May 2014: The Illusion of the American Dream
** The Illusion of the American Dream
** New Video – Mike Genung’s Story
** More Reading
The Illusion of the American Dream
By Mike Genung
His American Dream
is beginning to seem
More and more like a nightmare
With every passing day…
Casting Crowns, from the song “American Dream”
Too much of the good life ends up being toxic, deforming us spiritually
David Goetz, Death by Suburb
The American Dream. Work hard, buy a nice house. Save up and retire as early as you can; live off of Social Security and savings and waste, er, spend the rest of your life having fun. Achieving the American Dream is woven into our culture as a sign of success. If we’ve got a nice house in a pleasant neighborhood in the suburbs (or the country, whichever is your preference), all is well. Christianize the American Dream with the right church and maybe some ministry involvement, and we’ve got it made, right?
The problem is that the American Dream clashes with success as defined in God’s word; it can also, as David Goetz alluded to, lull us to sleep. Too much comfort has a way of softening our spirit and our character; we can become spiritually dull, and obsessed about the wrong things.
Think of the Christian who’s addicted to porn. He lives in a nice, quiet safe house in the suburbs. He attends a church with all the right people, a preacher that preaches God’s word, and an awesome building. His culture tells him that comfort and pleasure are good and that acquiring more things is what he must do; this ethos is ingrained into his mentality. The pleasure of porn, the comforts of his environment, his success, all conspire to tell him that his life is okay. “God loves you,” he hears repeatedly. He has enough of God to make him feel better after he sins and enough porn to fill in the gaps, temporarily.
His heart is numb. Apathy and the desire for comfort and pleasure reign. God’s word doesn’t get through; his prayer life is non-existent, and he can’t stand to be alone. His life is filled with compromise. He has a hard time seeing his “little porn problem” as something that could train wreck his life. Over the years he gets in deeper, until one day, he wakes up and realizes that everything he’s based his life on is a lie. Porn no longer satisfies, and his material things and house are a time and energy sapping burden that don’t provide eternal benefits.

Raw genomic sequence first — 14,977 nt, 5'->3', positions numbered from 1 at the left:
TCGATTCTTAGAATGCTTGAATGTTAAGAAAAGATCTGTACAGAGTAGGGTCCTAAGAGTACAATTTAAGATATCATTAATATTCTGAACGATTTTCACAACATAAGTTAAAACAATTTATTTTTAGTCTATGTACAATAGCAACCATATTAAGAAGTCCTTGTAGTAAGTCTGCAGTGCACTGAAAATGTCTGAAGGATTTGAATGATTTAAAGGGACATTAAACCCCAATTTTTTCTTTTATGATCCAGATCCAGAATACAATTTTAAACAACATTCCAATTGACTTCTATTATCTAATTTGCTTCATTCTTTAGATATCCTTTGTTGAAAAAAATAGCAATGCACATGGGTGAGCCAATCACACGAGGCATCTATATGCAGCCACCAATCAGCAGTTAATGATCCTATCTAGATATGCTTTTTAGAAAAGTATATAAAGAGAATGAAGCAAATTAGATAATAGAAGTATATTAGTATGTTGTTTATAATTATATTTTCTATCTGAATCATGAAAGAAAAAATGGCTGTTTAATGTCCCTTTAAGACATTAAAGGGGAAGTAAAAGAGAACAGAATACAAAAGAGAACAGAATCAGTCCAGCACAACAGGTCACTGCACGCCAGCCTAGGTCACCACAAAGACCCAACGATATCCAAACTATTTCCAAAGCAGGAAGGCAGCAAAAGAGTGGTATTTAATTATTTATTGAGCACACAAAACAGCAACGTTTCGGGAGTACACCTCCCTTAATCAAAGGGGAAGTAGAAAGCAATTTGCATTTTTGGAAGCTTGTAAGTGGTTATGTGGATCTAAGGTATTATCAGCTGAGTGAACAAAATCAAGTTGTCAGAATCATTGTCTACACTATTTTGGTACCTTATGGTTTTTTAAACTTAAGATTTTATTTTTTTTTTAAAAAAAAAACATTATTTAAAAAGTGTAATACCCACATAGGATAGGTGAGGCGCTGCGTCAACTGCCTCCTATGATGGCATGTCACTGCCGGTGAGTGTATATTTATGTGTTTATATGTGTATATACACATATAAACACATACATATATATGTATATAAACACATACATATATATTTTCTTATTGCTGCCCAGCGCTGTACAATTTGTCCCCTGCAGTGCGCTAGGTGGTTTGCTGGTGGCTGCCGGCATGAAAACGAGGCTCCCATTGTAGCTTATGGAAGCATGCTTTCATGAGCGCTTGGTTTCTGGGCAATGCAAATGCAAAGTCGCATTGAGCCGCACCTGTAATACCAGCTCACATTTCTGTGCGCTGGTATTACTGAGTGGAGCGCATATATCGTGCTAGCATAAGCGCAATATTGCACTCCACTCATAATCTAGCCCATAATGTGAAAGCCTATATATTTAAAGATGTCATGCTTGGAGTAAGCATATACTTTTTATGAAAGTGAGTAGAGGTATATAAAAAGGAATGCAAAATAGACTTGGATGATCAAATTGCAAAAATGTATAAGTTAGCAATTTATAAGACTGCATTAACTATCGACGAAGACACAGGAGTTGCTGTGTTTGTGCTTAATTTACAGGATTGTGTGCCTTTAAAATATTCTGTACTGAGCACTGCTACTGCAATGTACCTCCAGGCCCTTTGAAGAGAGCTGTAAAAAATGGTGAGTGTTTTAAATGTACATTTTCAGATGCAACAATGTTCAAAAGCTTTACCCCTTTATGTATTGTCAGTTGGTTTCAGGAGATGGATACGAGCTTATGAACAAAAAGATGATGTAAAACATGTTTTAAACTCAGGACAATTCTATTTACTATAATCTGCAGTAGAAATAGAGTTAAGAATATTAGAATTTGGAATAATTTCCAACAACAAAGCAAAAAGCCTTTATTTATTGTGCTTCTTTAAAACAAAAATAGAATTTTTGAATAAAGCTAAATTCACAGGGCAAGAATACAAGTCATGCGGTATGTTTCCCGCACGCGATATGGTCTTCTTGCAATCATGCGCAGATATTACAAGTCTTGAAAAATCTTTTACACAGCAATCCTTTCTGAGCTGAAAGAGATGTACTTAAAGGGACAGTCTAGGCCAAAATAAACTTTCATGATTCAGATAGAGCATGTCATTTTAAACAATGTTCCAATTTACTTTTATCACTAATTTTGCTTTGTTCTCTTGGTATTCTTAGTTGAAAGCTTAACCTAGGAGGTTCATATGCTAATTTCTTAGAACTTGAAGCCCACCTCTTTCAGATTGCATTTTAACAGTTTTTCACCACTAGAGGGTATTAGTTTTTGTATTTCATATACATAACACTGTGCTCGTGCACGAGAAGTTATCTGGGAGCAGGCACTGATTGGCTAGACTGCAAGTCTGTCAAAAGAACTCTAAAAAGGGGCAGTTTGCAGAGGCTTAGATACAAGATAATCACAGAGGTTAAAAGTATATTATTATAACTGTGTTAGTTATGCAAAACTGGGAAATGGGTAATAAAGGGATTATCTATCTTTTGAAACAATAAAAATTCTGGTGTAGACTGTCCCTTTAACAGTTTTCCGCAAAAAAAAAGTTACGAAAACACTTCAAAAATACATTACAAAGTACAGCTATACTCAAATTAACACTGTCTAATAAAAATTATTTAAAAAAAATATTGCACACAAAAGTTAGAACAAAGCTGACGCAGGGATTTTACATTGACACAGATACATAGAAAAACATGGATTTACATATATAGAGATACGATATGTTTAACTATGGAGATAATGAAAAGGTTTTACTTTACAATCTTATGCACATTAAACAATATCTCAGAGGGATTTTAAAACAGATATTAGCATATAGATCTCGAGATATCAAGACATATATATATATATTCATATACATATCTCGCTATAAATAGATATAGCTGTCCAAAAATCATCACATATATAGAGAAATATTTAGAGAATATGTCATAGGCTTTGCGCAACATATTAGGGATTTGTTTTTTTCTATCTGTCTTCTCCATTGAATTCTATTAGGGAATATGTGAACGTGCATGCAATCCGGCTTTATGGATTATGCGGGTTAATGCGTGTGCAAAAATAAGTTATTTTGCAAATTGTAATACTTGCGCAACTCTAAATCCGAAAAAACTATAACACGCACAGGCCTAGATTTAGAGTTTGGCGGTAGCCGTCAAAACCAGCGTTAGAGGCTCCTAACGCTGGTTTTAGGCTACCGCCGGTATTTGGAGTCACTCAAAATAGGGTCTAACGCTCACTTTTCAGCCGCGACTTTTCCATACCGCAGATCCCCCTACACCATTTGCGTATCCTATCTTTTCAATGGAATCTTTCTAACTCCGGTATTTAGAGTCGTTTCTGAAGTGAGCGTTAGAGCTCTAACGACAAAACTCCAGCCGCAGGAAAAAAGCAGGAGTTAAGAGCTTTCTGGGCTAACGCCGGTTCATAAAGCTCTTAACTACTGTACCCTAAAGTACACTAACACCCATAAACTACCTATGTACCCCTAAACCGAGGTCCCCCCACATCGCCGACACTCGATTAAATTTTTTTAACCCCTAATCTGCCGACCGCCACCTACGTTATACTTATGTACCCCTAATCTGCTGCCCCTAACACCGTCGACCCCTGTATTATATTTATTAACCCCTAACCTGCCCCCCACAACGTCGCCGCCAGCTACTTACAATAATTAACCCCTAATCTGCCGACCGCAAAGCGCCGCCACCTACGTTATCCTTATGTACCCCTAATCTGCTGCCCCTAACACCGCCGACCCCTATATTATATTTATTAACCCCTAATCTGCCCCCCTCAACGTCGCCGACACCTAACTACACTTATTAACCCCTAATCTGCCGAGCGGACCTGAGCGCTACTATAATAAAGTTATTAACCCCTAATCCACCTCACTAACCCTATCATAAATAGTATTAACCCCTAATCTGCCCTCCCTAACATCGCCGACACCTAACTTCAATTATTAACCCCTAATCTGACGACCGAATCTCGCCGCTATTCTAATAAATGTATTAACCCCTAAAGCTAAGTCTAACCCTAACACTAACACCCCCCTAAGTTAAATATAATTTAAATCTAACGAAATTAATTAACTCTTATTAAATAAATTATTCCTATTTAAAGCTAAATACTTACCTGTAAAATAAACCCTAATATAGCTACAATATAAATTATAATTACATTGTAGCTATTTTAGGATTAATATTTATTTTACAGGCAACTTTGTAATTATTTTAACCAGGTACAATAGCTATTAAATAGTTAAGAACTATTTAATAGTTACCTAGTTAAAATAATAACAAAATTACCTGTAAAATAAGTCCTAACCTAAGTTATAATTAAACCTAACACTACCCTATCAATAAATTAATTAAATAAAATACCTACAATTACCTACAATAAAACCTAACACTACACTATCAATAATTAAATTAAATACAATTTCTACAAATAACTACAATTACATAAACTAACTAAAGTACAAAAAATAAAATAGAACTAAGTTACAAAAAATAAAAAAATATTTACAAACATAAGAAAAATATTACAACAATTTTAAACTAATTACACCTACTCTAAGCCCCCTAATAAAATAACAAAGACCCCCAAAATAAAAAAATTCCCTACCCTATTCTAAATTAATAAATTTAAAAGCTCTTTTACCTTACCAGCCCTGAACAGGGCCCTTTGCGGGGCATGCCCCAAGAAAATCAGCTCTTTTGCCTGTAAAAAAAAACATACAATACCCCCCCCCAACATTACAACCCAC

He starts going to support groups. He starts building a collection of 30 day sobriety coins; a month or two is the best he can do. He can’t seem to break out of the malaise. There’s no sense of urgency and little reason, other than his wife’s occasional outbursts, to take it seriously.
Such a man has several different paths ahead of him to choose from:
1. God may introduce pain and suffering in his life to wake him up.
2. He continues on his current path, and wastes his life.
3. He realizes the desperation of his situation, cries out to the Lord for mercy, and starts taking radical action steps.
Tragically, there are some men who will encounter suffering and/or the harsh consequences of their sin and yet never break free. Their lives are wasted for all eternity. Some may even wake up in hell (see Luke 7, Ephesians 5:5).
Some will be so shaken from the consequences of their sin that it propels them to action. This is better than the second path, but the tragedy is that they waited too long; some will lose their marriage and family.
You don’t have to take either of these paths.
But if we judged ourselves rightly, we would not be judged.
1 Corinthians 11:31
Test yourselves to see if you are in the faith; examine yourselves! Or do you not recognize this about yourselves, that Jesus Christ is in you-unless indeed you fail the test?
2 Corinthians 13:5
You can start the process of healing and freedom, now.
1. God’s word is the standard to compare your life to. Not the opinion of others, not your support group’s program, or even what your pastor says. Get into what the Bible says about sexual sin, His priorities, and compare your life and the American Dream to God’s vision for success. Then make an honest appraisal for where you are and where you should be. Ask the Lord to help you and open your eyes.
2. The greatest commandment is to love God with all your heart, mind, and soul (Luke 10:27). Where is your relationship with God? Do you love spending time with Him? Is He really your first source of love, value, joy, and peace, or have other things choked your relationship with Him? How’s your prayer life?